Chris Ray, an employee of Family Support Services, who provided parenting classes to the mother, testified that the mother only attended approximately one-third of the scheduled classes and that she failed to complete the parenting course. According to Ray, the mother did attend most of her scheduled visits with D.M.K. Shawn Eilders, a therapist at the Boy's Ranch, testified that the mother appeared for three or four scheduled therapy sessions and that she failed to appear for another three or four. According to Eilders, D .M.K. has “a lot of behavioral issues” and requires a great deal of “special care” and supervision. The child, who has frequent fits where he screams, yells, cries, and pounds his fists, attends a special program at school where the staff are trained to use restraints on him if necessary. Although D.M.K. has made some progress at the ranch, in Eilders's opinion, the child will need “a very structured, very predictable environment for quite a long time” and he will “need to have people that are trained in ․ working with children with behavioral issues like he has, which are very common in children that have been abused the way he's been abused.” Eilders testified that he would “find it unlikely” that the mother would be able to provide the environment that D.M.K. will require in the future.
At the termination hearing, the mother testified that her oldest son, C. K., was removed from her custody after her boyfriend burned him with a cigarette. According to the mother, she voluntarily relinquished custody of her oldest daughter, C. K., to the child's grandmother. The mother admitted that she canceled three or four appointments with Eilders and that although she provided some check stubs to DFCS, she failed to provide proof of income to DFCS as required by the case plan. She also admitted that she missed visits with D.M.K. while he lived with Howard, despite promising him that she would come to visit. The mother further testified that she lived with her grandfather for seven months before moving to her own place on April 1, 2007, approximately five months before the termination hearing. At the time of the hearing, the mother was working at a Hampton Inn. She also worked at Microtel, Waffle House, Holiday Inn, and Ole Times between 2004 and the hearing.
The court-appointed guardian ad litem also testified at the termination hearing, and she recommended that the mother's parental rights to D.M.K. be terminated based on her repeated failures to comply with and complete the case plan, her missed visits with her son, and her history of allowing her boyfriends to abuse her children. The guardian ad litem also testified that she did not believe that the mother would be capable of providing D.M.K. with the specialized parenting that he will require because of his behavioral problems.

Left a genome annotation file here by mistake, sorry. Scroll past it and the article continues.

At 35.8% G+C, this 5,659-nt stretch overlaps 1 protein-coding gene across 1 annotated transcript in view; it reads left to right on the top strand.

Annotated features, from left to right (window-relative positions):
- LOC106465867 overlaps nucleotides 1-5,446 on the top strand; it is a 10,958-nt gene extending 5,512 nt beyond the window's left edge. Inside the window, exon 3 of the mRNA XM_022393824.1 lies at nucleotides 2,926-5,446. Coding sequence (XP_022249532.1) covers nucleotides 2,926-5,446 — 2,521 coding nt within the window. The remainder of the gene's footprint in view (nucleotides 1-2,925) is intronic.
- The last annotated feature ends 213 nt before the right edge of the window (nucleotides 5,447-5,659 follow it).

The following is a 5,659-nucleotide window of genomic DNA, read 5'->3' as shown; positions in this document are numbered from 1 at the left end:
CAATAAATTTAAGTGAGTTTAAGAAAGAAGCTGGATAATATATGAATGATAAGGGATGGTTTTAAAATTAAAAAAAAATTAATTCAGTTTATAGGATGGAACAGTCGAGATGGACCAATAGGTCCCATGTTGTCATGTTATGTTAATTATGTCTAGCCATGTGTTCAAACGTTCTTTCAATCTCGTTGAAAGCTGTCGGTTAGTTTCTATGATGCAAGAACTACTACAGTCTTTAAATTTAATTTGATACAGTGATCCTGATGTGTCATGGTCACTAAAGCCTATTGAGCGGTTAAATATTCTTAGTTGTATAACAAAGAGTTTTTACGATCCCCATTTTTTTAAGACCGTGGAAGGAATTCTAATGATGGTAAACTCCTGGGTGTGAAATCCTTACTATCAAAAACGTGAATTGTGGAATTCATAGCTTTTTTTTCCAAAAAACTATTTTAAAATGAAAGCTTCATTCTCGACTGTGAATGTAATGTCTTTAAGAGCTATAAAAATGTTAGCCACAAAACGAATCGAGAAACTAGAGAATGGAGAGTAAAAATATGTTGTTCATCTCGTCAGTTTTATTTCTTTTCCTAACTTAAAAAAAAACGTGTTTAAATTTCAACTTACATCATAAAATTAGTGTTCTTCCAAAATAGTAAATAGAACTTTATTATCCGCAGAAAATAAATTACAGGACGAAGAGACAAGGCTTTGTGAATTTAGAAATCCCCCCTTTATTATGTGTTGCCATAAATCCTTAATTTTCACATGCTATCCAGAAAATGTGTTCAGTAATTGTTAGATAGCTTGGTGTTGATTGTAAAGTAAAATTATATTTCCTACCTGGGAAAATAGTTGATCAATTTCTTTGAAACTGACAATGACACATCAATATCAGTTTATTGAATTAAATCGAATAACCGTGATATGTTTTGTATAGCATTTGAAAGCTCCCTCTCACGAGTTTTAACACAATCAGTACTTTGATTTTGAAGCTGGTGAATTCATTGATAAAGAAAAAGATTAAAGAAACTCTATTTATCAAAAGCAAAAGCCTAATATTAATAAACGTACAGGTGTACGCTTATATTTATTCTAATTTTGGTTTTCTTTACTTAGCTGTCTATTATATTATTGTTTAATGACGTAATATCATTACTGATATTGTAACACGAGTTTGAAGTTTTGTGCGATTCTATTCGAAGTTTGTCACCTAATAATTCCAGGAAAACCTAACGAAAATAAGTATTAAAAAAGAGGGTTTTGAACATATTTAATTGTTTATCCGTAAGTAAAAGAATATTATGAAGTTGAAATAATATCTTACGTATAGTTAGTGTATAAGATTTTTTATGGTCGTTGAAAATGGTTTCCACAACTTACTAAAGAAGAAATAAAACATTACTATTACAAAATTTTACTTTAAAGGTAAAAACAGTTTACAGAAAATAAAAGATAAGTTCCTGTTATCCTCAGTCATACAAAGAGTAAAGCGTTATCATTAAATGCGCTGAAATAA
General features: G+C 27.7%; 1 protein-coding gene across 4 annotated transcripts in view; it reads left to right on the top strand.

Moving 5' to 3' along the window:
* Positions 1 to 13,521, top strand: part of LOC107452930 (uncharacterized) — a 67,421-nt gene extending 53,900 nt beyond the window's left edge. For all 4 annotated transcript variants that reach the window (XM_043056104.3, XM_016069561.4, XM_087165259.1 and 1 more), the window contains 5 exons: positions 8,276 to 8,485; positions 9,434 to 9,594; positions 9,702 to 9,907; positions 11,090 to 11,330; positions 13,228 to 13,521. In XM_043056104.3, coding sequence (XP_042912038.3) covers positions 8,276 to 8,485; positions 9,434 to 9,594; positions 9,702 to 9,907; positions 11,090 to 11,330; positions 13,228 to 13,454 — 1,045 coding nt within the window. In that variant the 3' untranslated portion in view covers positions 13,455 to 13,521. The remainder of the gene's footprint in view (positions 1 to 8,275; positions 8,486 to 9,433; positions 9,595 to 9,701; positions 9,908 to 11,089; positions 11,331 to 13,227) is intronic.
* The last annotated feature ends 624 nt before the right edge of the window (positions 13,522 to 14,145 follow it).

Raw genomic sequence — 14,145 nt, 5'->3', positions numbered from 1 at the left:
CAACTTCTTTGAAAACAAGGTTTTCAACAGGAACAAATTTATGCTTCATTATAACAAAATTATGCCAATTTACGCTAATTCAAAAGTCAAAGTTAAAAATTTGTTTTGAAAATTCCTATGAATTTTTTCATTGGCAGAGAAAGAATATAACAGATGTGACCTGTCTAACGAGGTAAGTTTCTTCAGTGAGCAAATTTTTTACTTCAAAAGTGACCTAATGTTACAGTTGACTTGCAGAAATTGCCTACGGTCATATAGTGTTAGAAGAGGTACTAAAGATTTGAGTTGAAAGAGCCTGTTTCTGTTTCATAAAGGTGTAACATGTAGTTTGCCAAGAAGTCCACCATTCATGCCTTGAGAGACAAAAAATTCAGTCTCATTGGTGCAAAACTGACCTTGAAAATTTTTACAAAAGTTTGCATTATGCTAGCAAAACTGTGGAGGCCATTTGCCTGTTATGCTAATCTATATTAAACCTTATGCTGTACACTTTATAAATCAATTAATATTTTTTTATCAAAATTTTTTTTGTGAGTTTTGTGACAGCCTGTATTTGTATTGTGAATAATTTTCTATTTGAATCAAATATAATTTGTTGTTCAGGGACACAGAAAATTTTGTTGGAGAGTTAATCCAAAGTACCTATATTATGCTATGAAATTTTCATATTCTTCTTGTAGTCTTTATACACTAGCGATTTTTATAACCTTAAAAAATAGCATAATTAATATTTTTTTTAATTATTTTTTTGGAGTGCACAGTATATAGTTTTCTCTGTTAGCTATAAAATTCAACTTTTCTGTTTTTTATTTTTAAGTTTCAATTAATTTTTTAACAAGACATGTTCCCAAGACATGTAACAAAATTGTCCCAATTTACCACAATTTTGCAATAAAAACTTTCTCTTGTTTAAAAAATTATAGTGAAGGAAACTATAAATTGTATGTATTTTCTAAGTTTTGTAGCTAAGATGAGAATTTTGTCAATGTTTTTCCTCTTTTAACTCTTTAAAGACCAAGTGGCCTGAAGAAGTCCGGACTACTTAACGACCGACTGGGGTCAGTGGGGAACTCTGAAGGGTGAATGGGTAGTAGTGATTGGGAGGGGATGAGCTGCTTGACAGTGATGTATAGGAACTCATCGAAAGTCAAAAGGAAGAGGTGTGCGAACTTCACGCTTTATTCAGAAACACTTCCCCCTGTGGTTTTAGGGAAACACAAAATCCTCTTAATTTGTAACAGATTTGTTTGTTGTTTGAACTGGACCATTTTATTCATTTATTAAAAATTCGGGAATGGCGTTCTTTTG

Following the hearing, the juvenile court entered a final order terminating the mother's rights to D.M.K. In the order, the court noted that D.M.K. was found to be deprived as a result of the severe physical abuse by English, the mother's failure to protect him from such abuse, and the mother's attempts to conceal the abuse. The court also stated that the mother: continued her relationship with English; failed to comply with her case plan; was inconsistent with her visits with D.M. K.; failed to complete parenting classes; and failed to demonstrate an ability to care for D.M. K.'s specific behavioral issues. Thus, the trial court concluded that D.M. K.'s continued deprivation was caused by the mother and was likely to cause serious physical, moral, emotional, or mental harm to the child.
1. The mother contends that the evidence was insufficient to support the trial court's determination that the cause of D.M. K.'s deprivation was likely to continue. We disagree.
In determining whether a child's deprivation is likely to continue, the juvenile court is authorized to consider the past conduct of the parent.6 Here, there was evidence that the mother missed approximately two-thirds of her scheduled parenting classes and approximately half of her scheduled therapy sessions. She also failed to provide DFCS with the requisite proof of income, and she missed multiple scheduled visitations with D.M.K. Moreover, the mother has demonstrated a pattern of permitting her children to be abused by boyfriends. And in this case, she attempted to hide English's abuse of D.M.K. Although the mother claims to have separated from English and to have maintained a steady job and stable housing, “the decision as to the future of her [child] must rest on more than positive promises which are contrary to negative past fact.”7 Further, “judging the credibility of [the mother's] good intentions was a task for the juvenile court.”8 Given the mother's failure to comply with her reunification case plan and her history with D.M.K. and her other children, none of whom remained in her custody, the trial court was authorized to conclude that D.M.K. would likely continue to be deprived if he was returned to her.9
2. The mother also argues that there was insufficient evidence to support the trial court's conclusion that the deprivation was likely to cause physical, mental, emotional, or moral harm to D.M.K. Again, we disagree.
Here, “[i]n addition to the evidence of the mother's failure to protect her children in the past, there was also evidence that current contact with the mother was upsetting and disruptive to [D.M. K.],” and that the child's behavior worsened particularly after she failed to keep promises that she would visit him in his foster home.10 There was testimony from a therapist at the Boys' Ranch, who had also provided therapy to the mother, that it was unlikely that the mother would be able to provide the specific structured environment that D.M.K. would require given his significant behavioral issues. The therapist also testified that D.M.K. had made improvements while at the ranch. Under these circumstances, the evidence was sufficient to support the juvenile court's conclusion that the continued deprivation was likely to harm D.M. K.11
BLACKBURN, P.J., and ADAMS, J., concur.